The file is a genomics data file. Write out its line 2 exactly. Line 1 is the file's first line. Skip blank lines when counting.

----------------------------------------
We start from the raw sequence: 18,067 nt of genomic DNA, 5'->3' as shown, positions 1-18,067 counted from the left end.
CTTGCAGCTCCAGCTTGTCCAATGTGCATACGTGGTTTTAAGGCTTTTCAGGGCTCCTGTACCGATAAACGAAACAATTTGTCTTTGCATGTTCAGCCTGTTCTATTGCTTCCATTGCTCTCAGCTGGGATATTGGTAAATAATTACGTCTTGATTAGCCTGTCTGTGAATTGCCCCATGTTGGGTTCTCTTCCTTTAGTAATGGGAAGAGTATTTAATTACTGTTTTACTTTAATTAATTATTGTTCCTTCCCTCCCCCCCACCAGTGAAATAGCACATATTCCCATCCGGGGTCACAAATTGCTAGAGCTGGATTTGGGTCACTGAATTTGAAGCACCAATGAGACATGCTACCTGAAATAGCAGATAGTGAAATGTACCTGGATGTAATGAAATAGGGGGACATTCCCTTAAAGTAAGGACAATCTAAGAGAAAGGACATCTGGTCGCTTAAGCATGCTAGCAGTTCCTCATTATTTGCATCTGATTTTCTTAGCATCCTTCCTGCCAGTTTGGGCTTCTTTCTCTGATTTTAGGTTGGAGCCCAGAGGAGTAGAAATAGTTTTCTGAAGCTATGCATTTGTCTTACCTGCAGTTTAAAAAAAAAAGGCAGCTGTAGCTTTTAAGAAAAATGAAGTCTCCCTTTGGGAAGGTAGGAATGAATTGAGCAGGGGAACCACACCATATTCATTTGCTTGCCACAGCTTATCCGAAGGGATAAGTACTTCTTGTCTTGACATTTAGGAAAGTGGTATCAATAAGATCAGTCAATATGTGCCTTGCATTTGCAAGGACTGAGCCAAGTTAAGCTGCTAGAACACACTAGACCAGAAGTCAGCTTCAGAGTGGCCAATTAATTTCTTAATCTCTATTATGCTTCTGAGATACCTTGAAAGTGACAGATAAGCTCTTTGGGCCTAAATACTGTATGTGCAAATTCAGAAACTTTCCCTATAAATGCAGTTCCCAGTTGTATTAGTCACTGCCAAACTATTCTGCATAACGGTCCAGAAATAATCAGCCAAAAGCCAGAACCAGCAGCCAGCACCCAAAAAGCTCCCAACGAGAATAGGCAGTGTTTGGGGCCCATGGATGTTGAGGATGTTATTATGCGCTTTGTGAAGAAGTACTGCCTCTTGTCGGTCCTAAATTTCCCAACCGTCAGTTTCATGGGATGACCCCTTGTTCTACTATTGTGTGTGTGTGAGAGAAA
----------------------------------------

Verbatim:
CTTGCAGCTCCAGCTTGTCCAATGTGCATACGTGGTTTTAAGGCTTTTCAGGGCTCCTGTACCGATAAACGAAACAATTTGTCTTTGCATGTTCAGCCTGTTCTATTGCTTCCATTGCTCTCAGCTGGGATATTGGTAAATAATTACGTCTTGATTAGCCTGTCTGTGAATTGCCCCATGTTGGGTTCTCTTCCTTTAGTAATGGGAAGAGTATTTAATTACTGTTTTACTTTAATTAATTATTGTTCCTTCCCTCCCCCCCACCAGTGAAATAGCACATATTCCCATCCGGGGTCACAAATTGCTAGAGCTGGATTTGGGTCACTGAATTTGAAGCACCAATGAGACATGCTACCTGAAATAGCAGATAGTGAAATGTACCTGGATGTAATGAAATAGGGGGACATTCCCTTAAAGTAAGGACAATCTAAGAGAAAGGACATCTGGTCGCTTAAGCATGCTAGCAGTTCCTCATTATTTGCATCTGATTTTCTTAGCATCCTTCCTGCCAGTTTGGGCTTCTTTCTCTGATTTTAGGTTGGAGCCCAGAGGAGTAGAAATAGTTTTCTGAAGCTATGCATTTGTCTTACCTGCAGTTTAAAAAAAAAAGGCAGCTGTAGCTTTTAAGAAAAATGAAGTCTCCCTTTGGGAAGGTAGGAATGAATTGAGCAGGGGAACCACACCATATTCATTTGCTTGCCACAGCTTATCCGAAGGGATAAGTACTTCTTGTCTTGACATTTAGGAAAGTGGTATCAATAAGATCAGTCAATATGTGCCTTGCATTTGCAAGGACTGAGCCAAGTTAAGCTGCTAGAACACACTAGACCAGAAGTCAGCTTCAGAGTGGCCAATTAATTTCTTAATCTCTATTATGCTTCTGAGATACCTTGAAAGTGACAGATAAGCTCTTTGGGCCTAAATACTGTATGTGCAAATTCAGAAACTTTCCCTATAAATGCAGTTCCCAGTTGTATTAGTCACTGCCAAACTATTCTGCATAACGGTCCAGAAATAATCAGCCAAAAGCCAGAACCAGCAGCCAGCACCCAAAAAGCTCCCAACGAGAATAGGCAGTGTTTGGGGCCCATGGATGTTGAGGATGTTATTATGCGCTTTGTGAAGAAGTACTGCCTCTTGTCGGTCCTAAATTTCCCAACCGTCAGTTTCATGGGATGACCCCTTGTTCTACTATTGTGTGTGTGTGAGAGAAA